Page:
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Unformatted text preview: espondingly favorable change in stock price. Only when earnings increases are accompanied by increased future cash flows would a higher stock price be expected. For
example, a firm in a highly competitive technology-driven business could increase
its earnings by significantly reducing its research and development expenditures.
As a result the firm’s expenses would be reduced, thereby increasing its profits.
But because of its impaired competitive position, the firm’s stock price would
drop, as many well-informed investors sell the stock in recognition of lower
future cash flows. In this case, the earnings increase was accompanied by lower
future cash flows and therefore a lower stock price.
2. Another criticism of profit maximization is the potential for profit manipulation through the creative use of elective accounting practices. CHAPTER 1 The Role and Environment of Managerial Finance 15 Risk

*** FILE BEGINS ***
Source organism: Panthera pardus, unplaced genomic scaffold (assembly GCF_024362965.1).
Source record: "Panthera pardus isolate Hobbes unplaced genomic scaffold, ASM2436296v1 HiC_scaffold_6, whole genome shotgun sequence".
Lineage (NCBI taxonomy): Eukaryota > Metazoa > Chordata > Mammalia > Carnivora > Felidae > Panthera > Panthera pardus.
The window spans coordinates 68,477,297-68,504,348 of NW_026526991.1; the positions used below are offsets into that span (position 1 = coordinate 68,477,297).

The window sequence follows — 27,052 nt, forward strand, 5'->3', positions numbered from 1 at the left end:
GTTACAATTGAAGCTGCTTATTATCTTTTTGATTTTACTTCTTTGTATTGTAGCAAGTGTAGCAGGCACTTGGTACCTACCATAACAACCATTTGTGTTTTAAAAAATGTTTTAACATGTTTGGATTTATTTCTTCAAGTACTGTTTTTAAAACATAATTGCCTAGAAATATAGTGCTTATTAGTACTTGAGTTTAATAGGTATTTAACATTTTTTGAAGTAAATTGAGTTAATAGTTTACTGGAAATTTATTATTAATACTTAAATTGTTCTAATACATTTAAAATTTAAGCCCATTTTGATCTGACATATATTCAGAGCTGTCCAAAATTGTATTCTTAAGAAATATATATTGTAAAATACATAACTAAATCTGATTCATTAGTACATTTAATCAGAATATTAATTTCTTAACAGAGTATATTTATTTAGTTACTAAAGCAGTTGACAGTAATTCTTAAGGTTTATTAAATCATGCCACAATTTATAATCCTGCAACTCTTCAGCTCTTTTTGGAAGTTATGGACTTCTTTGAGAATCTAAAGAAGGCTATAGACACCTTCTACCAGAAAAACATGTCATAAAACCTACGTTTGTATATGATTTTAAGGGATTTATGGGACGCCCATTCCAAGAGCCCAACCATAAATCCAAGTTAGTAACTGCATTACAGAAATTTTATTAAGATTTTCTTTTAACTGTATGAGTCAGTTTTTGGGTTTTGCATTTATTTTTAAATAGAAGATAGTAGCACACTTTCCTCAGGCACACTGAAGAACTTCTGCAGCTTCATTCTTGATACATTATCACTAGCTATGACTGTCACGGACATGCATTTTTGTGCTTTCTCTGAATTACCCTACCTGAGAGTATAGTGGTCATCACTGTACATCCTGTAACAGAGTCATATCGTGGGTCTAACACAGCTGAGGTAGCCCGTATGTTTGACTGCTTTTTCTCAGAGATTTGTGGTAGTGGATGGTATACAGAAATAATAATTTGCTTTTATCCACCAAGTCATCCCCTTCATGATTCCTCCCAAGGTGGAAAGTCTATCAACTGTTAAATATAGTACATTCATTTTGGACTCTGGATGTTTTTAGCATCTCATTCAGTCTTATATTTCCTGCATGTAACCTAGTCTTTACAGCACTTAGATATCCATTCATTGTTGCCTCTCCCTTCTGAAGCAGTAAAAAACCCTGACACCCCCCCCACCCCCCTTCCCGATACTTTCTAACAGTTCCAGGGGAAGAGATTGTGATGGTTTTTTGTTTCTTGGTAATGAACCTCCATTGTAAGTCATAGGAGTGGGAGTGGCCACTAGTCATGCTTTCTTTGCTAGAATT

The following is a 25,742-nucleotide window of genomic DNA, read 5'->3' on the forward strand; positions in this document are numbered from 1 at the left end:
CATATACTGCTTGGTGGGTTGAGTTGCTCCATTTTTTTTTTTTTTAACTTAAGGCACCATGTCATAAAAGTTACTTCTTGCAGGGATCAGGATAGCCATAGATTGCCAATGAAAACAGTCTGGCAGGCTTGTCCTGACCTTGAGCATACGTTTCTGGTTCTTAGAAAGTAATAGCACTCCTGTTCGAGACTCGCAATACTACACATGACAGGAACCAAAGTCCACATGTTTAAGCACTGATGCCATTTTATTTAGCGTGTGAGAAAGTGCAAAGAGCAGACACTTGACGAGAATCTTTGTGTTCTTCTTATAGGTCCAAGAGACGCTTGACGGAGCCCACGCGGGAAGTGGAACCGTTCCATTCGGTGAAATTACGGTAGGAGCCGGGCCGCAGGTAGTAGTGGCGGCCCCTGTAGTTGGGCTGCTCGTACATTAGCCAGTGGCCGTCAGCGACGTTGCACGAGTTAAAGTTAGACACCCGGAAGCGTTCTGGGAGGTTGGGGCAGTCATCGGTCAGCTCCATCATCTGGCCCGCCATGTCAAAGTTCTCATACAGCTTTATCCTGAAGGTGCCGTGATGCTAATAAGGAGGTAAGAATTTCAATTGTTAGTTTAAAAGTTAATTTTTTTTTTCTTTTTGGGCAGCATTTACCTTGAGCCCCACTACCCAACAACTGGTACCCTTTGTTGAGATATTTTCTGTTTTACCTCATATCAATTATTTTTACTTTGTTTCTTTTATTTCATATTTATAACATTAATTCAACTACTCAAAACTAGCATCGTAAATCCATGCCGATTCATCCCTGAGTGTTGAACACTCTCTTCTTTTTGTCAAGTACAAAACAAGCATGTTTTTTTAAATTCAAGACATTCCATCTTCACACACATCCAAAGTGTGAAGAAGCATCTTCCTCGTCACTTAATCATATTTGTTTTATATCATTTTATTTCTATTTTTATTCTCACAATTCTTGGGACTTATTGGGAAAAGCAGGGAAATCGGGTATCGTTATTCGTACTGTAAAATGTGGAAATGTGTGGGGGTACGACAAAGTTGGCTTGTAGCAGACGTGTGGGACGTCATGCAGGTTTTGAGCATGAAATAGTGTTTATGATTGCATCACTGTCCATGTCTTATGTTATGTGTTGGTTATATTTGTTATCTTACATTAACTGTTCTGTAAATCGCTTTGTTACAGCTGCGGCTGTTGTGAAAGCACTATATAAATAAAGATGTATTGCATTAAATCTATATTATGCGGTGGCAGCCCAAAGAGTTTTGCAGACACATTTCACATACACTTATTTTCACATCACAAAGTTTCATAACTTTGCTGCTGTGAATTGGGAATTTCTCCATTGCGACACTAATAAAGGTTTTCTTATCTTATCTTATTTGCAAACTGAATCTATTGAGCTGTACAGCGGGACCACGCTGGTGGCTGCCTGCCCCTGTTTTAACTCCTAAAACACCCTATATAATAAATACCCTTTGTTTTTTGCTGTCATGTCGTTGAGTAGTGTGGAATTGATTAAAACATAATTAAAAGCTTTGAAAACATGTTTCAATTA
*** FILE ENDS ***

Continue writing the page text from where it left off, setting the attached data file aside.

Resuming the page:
The chance that actual outcomes
may differ from those expected. Hint This is one of the
most important concepts in the
book. Investors who seek to
avoid risk will always require a
bigger reward for taking bigger
Seeking to avoid risk. Profit maximization also disregards risk—the chance that actual outcomes may
differ from those expected. A basic premise in managerial finance is that a tradeoff
exists between return (cash flow) and risk. Return and risk are in fact the key
determinants of share price, which represents the wealth of the owners in the firm.
Cash flow and risk affect share price differently: Higher cash flow is generally associated with a higher share price. Higher risk tends to result in a lower
share price because the stockholder must be compensated for the greater risk. For
example, if a lawsuit claiming significant damages is filed against a company, its
share price typically will drop immediately. This occurs not because of any nearterm cash flow reduction but in response to the firm’s increased risk—there’s a
chance that the firm...
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- Fall '13